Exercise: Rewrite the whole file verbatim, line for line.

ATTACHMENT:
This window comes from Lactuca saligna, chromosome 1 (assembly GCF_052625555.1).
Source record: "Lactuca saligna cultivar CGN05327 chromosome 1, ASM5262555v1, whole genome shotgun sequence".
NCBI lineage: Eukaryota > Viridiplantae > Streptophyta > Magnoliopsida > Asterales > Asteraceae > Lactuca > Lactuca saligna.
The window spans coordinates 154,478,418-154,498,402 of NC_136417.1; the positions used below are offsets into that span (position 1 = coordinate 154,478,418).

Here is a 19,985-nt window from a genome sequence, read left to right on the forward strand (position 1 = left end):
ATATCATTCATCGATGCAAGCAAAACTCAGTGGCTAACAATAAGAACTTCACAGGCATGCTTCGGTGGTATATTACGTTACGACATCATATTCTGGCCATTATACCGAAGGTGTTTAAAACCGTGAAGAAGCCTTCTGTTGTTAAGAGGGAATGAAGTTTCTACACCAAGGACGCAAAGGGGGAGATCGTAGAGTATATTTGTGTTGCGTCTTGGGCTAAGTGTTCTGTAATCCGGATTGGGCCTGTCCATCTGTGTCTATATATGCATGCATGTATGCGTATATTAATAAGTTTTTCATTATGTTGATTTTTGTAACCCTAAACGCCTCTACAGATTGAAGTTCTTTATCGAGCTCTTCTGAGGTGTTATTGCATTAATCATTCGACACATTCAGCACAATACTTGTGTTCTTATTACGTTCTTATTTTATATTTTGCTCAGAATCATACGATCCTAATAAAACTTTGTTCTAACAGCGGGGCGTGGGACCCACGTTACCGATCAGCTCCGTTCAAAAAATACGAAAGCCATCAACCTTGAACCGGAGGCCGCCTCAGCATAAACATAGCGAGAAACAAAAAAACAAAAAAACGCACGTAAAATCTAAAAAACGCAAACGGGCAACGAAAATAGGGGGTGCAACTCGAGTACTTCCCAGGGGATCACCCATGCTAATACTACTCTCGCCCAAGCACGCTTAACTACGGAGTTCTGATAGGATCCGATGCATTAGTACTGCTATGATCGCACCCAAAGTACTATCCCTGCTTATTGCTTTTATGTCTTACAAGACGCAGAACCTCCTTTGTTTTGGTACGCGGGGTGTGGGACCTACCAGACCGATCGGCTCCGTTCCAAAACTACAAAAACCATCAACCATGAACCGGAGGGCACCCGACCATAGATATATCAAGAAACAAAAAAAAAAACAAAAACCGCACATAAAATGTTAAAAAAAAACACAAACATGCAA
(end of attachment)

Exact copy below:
This window comes from Lactuca saligna, chromosome 1 (assembly GCF_052625555.1).
Source record: "Lactuca saligna cultivar CGN05327 chromosome 1, ASM5262555v1, whole genome shotgun sequence".
NCBI lineage: Eukaryota > Viridiplantae > Streptophyta > Magnoliopsida > Asterales > Asteraceae > Lactuca > Lactuca saligna.
The window spans coordinates 154,478,418-154,498,402 of NC_136417.1; the positions used below are offsets into that span (position 1 = coordinate 154,478,418).

Here is a 19,985-nt window from a genome sequence, read left to right on the forward strand (position 1 = left end):
ATATCATTCATCGATGCAAGCAAAACTCAGTGGCTAACAATAAGAACTTCACAGGCATGCTTCGGTGGTATATTACGTTACGACATCATATTCTGGCCATTATACCGAAGGTGTTTAAAACCGTGAAGAAGCCTTCTGTTGTTAAGAGGGAATGAAGTTTCTACACCAAGGACGCAAAGGGGGAGATCGTAGAGTATATTTGTGTTGCGTCTTGGGCTAAGTGTTCTGTAATCCGGATTGGGCCTGTCCATCTGTGTCTATATATGCATGCATGTATGCGTATATTAATAAGTTTTTCATTATGTTGATTTTTGTAACCCTAAACGCCTCTACAGATTGAAGTTCTTTATCGAGCTCTTCTGAGGTGTTATTGCATTAATCATTCGACACATTCAGCACAATACTTGTGTTCTTATTACGTTCTTATTTTATATTTTGCTCAGAATCATACGATCCTAATAAAACTTTGTTCTAACAGCGGGGCGTGGGACCCACGTTACCGATCAGCTCCGTTCAAAAAATACGAAAGCCATCAACCTTGAACCGGAGGCCGCCTCAGCATAAACATAGCGAGAAACAAAAAAACAAAAAAACGCACGTAAAATCTAAAAAACGCAAACGGGCAACGAAAATAGGGGGTGCAACTCGAGTACTTCCCAGGGGATCACCCATGCTAATACTACTCTCGCCCAAGCACGCTTAACTACGGAGTTCTGATAGGATCCGATGCATTAGTACTGCTATGATCGCACCCAAAGTACTATCCCTGCTTATTGCTTTTATGTCTTACAAGACGCAGAACCTCCTTTGTTTTGGTACGCGGGGTGTGGGACCTACCAGACCGATCGGCTCCGTTCCAAAACTACAAAAACCATCAACCATGAACCGGAGGGCACCCGACCATAGATATATCAAGAAACAAAAAAAAAAACAAAAACCGCACATAAAATGTTAAAAAAAAACACAAACATGCAA